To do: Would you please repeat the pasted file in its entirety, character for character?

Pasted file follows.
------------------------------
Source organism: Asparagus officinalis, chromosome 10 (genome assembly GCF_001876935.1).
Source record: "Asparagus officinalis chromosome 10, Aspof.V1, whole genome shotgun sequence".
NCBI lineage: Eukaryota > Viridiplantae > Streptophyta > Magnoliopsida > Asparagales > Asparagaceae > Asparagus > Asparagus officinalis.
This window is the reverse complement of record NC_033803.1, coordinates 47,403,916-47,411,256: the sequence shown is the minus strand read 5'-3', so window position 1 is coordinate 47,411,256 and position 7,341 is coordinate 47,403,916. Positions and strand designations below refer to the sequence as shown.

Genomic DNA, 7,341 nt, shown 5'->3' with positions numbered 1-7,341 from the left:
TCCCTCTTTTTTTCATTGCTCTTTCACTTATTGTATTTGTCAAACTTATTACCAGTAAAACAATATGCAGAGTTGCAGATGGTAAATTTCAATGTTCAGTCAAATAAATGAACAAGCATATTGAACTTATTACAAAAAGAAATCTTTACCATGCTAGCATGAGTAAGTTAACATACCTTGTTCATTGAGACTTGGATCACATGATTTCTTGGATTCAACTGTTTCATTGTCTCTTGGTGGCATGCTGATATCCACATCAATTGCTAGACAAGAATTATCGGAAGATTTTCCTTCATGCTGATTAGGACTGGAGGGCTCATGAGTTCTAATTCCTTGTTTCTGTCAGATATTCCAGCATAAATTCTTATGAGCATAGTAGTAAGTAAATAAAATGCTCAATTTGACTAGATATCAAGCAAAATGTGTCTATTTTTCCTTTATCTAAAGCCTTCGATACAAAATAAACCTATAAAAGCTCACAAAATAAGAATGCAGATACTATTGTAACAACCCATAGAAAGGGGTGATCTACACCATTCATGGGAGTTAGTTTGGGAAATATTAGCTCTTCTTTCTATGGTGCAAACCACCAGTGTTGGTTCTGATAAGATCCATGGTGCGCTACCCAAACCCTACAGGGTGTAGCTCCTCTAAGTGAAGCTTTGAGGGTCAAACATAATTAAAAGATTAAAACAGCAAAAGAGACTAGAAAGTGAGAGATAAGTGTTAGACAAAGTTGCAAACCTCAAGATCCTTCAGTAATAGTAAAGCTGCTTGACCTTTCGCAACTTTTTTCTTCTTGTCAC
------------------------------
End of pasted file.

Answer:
Source organism: Asparagus officinalis, chromosome 10 (genome assembly GCF_001876935.1).
Source record: "Asparagus officinalis chromosome 10, Aspof.V1, whole genome shotgun sequence".
NCBI lineage: Eukaryota > Viridiplantae > Streptophyta > Magnoliopsida > Asparagales > Asparagaceae > Asparagus > Asparagus officinalis.
This window is the reverse complement of record NC_033803.1, coordinates 47,403,916-47,411,256: the sequence shown is the minus strand read 5'-3', so window position 1 is coordinate 47,411,256 and position 7,341 is coordinate 47,403,916. Positions and strand designations below refer to the sequence as shown.

Genomic DNA, 7,341 nt, shown 5'->3' with positions numbered 1-7,341 from the left:
TCCCTCTTTTTTTCATTGCTCTTTCACTTATTGTATTTGTCAAACTTATTACCAGTAAAACAATATGCAGAGTTGCAGATGGTAAATTTCAATGTTCAGTCAAATAAATGAACAAGCATATTGAACTTATTACAAAAAGAAATCTTTACCATGCTAGCATGAGTAAGTTAACATACCTTGTTCATTGAGACTTGGATCACATGATTTCTTGGATTCAACTGTTTCATTGTCTCTTGGTGGCATGCTGATATCCACATCAATTGCTAGACAAGAATTATCGGAAGATTTTCCTTCATGCTGATTAGGACTGGAGGGCTCATGAGTTCTAATTCCTTGTTTCTGTCAGATATTCCAGCATAAATTCTTATGAGCATAGTAGTAAGTAAATAAAATGCTCAATTTGACTAGATATCAAGCAAAATGTGTCTATTTTTCCTTTATCTAAAGCCTTCGATACAAAATAAACCTATAAAAGCTCACAAAATAAGAATGCAGATACTATTGTAACAACCCATAGAAAGGGGTGATCTACACCATTCATGGGAGTTAGTTTGGGAAATATTAGCTCTTCTTTCTATGGTGCAAACCACCAGTGTTGGTTCTGATAAGATCCATGGTGCGCTACCCAAACCCTACAGGGTGTAGCTCCTCTAAGTGAAGCTTTGAGGGTCAAACATAATTAAAAGATTAAAACAGCAAAAGAGACTAGAAAGTGAGAGATAAGTGTTAGACAAAGTTGCAAACCTCAAGATCCTTCAGTAATAGTAAAGCTGCTTGACCTTTCGCAACTTTTTTCTTCTTGTCAC